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Sarah Maness publishes article on pregnancy prevention programs for minority youth in the U.S.

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Doctoral student Sarah Maness, MPH, published a manuscript titled “A Systematic Review of Pregnancy Prevention Programs for Minority Youth in the U.S.: A Critical Analysis and Recommendations for Improvement.” She served as first-author and the publication is featured in the Journal of Health Disparities Research and Practice.

Ms. Maness is a graduate research associate and doctoral student in the Department of Community and Family Health  at the USF College of Public Health.

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A Systematic Review of Pregnancy Prevention Programs for Minority Youth in the U.S.: A Critical Analysis and Recommendations for Improvement

Sarah B. Maness, University of South Florida
E R. Buhi

Keywords

Systematic Review, Minority Health, Pregnancy in Adolescence, Health Status Disparities, Program Evaluation

Abstract

African American and Latino youth experience disproportionate rates of both intended and unintended pregnancy in the United States. A public health priority to ameliorate the high rates among this population has been the creation and proposed expansion of pregnancy prevention programs designed specifically for minority youth. However, little is known about the role of incorporating cultural components into program curricula. To better understand the components and outcomes of existing programs for this population, this systematic review analyzed published outcome evaluations of adolescent pregnancy prevention programs for minority youth. This review of literature published from January 2002 to June 2012 and retrieved from databases PsycInfo and PubMed abstracted results from 10 outcome evaluations, meeting all inclusion criteria. These publications were assessed for intervention characteristics including use of theory, setting, and culturally specific aspects. In addition, aspects of the evaluation including design, outcome variables, and measures were assessed. Nine of the ten evaluations found statistically significant results for a main pregnancy prevention variable (e.g., ever had sex, contraceptive use, or previous birth). The review also indicated areas for improvement in methodological quality, and consistency in cultural components, variables and measures. Implications of this research indicate a positive impact from adolescent pregnancy prevention programs for minority youth, and a need to expand standardized measures and program components as well as increase rigor in research methodology.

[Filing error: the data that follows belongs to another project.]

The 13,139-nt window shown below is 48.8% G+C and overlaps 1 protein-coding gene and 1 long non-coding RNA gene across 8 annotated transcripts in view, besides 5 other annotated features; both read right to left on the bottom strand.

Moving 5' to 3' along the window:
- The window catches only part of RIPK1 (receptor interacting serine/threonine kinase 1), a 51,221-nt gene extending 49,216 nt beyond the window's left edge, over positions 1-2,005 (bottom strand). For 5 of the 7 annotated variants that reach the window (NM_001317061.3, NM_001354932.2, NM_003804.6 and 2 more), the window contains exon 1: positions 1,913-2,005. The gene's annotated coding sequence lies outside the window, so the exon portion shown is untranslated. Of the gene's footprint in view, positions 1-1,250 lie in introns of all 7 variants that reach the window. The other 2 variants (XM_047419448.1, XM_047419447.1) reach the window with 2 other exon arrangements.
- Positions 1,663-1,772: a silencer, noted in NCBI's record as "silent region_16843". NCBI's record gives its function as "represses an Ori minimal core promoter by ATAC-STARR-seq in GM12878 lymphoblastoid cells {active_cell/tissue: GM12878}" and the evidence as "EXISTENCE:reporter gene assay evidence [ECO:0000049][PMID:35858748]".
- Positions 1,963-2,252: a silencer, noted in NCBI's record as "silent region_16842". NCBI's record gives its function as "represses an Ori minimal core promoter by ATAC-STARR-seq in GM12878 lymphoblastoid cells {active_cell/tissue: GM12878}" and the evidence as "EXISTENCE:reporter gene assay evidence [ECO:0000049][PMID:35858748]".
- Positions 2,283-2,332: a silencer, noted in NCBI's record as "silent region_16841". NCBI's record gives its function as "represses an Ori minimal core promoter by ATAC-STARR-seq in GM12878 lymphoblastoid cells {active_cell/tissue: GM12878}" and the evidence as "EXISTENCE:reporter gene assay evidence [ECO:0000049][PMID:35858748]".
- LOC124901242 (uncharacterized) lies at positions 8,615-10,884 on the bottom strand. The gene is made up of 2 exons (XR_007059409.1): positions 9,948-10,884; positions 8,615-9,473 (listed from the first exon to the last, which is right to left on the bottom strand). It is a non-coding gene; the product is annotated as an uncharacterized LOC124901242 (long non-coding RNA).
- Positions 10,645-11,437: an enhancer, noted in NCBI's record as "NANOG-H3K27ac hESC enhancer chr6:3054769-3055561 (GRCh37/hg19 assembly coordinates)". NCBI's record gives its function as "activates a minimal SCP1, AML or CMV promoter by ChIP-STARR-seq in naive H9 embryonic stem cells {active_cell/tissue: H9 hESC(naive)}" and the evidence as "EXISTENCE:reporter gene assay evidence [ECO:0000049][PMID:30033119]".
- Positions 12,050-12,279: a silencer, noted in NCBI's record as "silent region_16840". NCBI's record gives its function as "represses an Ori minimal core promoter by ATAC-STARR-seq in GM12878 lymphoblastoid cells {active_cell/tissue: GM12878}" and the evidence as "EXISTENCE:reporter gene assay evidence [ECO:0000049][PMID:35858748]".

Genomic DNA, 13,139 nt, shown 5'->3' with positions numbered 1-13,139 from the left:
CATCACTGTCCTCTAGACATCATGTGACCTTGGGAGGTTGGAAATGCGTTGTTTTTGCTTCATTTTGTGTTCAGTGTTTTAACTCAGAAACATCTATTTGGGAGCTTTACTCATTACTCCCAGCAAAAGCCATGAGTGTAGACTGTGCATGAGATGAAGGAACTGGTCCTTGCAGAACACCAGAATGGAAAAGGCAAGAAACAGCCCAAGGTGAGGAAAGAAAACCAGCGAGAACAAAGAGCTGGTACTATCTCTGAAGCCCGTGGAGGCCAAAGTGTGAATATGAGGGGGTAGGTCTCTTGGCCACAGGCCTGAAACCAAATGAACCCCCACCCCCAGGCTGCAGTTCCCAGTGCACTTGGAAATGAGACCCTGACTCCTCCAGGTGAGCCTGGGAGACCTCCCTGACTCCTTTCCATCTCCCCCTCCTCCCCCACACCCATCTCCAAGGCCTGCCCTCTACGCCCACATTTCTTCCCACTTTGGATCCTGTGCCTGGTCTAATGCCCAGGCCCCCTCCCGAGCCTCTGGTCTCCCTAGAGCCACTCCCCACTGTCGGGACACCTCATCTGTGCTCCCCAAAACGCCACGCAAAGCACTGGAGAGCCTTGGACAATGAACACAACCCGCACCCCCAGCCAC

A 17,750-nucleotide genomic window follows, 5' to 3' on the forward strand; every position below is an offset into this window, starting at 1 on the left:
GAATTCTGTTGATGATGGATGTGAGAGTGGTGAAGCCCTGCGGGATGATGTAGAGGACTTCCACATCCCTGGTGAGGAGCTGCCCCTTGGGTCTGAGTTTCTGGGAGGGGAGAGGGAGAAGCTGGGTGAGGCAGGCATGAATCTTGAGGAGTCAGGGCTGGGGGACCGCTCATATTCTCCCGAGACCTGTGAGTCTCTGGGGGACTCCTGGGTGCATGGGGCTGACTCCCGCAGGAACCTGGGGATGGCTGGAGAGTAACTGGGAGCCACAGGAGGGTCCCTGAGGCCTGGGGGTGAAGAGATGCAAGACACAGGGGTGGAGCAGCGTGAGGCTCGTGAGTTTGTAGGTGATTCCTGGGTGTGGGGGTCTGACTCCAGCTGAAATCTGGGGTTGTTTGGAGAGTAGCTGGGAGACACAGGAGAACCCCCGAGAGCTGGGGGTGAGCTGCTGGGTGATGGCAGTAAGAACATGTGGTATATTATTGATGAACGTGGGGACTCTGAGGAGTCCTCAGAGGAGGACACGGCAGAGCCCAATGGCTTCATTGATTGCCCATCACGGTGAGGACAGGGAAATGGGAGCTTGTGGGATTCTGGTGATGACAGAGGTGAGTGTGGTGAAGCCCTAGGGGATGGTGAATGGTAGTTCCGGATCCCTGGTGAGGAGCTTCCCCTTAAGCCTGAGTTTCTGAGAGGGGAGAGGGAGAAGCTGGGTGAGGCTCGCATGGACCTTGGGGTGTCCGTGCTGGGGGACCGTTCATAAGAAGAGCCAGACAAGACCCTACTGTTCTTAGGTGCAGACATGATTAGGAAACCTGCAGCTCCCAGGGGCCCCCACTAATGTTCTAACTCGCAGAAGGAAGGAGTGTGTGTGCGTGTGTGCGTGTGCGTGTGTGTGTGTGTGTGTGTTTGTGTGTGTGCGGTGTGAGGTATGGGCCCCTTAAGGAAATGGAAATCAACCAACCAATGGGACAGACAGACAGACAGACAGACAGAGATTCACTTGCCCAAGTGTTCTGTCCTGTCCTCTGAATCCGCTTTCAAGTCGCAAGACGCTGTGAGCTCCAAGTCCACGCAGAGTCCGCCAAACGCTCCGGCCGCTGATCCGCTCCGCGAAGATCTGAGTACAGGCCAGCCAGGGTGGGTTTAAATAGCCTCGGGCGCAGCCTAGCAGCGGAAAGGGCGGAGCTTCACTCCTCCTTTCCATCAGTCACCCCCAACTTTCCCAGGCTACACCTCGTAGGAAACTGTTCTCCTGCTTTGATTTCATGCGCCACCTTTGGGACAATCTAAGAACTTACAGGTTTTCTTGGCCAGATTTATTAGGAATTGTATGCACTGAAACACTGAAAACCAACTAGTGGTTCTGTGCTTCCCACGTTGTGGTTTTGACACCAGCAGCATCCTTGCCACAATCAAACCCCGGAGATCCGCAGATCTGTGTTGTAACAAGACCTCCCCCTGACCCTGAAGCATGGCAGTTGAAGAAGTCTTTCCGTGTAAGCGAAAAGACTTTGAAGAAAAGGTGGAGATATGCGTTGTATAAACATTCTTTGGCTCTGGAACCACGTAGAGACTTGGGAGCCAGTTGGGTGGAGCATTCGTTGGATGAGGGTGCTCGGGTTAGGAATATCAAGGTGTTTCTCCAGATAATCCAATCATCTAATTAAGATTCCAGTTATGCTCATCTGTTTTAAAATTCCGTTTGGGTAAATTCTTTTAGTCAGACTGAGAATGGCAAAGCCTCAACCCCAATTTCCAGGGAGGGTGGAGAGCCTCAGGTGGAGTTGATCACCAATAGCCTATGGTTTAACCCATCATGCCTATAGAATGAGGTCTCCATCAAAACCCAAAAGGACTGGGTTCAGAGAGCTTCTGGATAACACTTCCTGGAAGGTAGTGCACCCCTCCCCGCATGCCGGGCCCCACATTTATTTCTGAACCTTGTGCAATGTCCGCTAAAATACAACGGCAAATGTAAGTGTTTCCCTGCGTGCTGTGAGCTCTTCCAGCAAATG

Recommended Citation

Maness, Sarah B. and Buhi, E R. (2013) “A Systematic Review of Pregnancy Prevention Programs for Minority Youth in the U.S.: A Critical Analysis and Recommendations for Improvement,” Journal of Health Disparities Research and Practice: Vol. 6: Iss. 2, Article 7.
Available at: http://digitalscholarship.unlv.edu/jhdrp/vol6/iss2/7

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